mary lockwood lampwork beads

mary lockwood lampwork beads
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Wednesday, February 16, 2011

Removing riveted tubing bead cores

So I'm getting into the cored beads pretty heavy.  I'm a late bloomer. Anyway, I'm not exactly a master at it yet so I end up with a few good beads that have sucky cores that I'd like to give another go. Unfortunately, removing those cores is HARD and you can hurt yourself and the bead. (I stabbed myself with the wire cutters I was trying to gouge it out with.)

This morning I figured out a way to get the core out much more easily. Still a fiddly process, but easier.

So you have a bead that you ripped the core or it flared crooked or whatever. Here's my most recent victim:

I use a jeweler's saw to cut my tubing because the little wrap around tubing cutters taper down the cut and I don't like it. The saw gives a nice flush cut that is easier to polish and makes both sides the same. I also use this saw for cutting jump rings. I take silver wire and coil it into a spring around a dowel. Slip the coil onto the saw blade and cut the whole coil at once.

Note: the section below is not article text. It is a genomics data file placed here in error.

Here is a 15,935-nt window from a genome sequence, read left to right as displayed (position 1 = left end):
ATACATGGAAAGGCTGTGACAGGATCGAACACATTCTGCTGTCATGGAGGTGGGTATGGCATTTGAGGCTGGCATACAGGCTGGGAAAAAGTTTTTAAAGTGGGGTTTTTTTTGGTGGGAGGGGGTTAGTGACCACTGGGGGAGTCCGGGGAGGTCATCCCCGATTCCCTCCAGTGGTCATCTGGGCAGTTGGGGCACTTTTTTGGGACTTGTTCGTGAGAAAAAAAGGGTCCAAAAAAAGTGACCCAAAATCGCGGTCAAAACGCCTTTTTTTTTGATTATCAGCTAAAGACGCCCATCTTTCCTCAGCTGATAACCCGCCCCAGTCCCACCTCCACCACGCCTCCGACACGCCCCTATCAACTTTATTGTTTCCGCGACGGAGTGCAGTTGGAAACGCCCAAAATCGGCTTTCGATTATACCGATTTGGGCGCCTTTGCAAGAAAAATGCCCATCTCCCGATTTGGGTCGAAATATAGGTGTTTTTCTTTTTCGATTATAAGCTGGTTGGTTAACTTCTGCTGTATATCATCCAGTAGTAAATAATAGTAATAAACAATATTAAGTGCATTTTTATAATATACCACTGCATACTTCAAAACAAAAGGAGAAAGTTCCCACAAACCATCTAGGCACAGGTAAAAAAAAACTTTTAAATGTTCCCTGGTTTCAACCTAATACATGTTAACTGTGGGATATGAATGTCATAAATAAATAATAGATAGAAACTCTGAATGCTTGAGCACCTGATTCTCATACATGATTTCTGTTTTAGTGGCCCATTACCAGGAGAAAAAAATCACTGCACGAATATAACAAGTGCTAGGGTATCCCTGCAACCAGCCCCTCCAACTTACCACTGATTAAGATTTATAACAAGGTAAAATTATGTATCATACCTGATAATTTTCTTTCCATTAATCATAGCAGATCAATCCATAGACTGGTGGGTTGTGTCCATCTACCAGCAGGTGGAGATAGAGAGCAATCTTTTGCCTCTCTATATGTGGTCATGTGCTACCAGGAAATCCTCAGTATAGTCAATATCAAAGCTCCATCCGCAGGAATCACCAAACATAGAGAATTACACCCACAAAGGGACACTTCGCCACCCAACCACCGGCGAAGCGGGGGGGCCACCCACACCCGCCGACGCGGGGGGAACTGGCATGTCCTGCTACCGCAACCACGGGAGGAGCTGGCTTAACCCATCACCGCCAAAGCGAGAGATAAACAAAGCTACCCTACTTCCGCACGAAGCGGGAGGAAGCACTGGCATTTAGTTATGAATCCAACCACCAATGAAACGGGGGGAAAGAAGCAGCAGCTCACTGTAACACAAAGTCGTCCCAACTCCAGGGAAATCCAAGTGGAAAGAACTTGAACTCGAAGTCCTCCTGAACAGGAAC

Light bulb moment.

If you thread the slop cored bead onto the saw blade...

...and tighten it up... can saw through the core in 2 or 3 places (I sawed through 3 spots--if it were a clock face it would have been noon, four and eight).

This weakens the core so that you can easily pry it up and pull it out.

Rosemarie Hanus, a fellow lampworker you probably know, brought up a great point.  Try very hard not to cut into your glass bead.  You don't want to score the bead and weaken it or it could break in half.

You can try to hold the bead still and saw through it, but it was much easier for me to hold the saw still and move the bead up and down the blade.

Hope this helps someone else.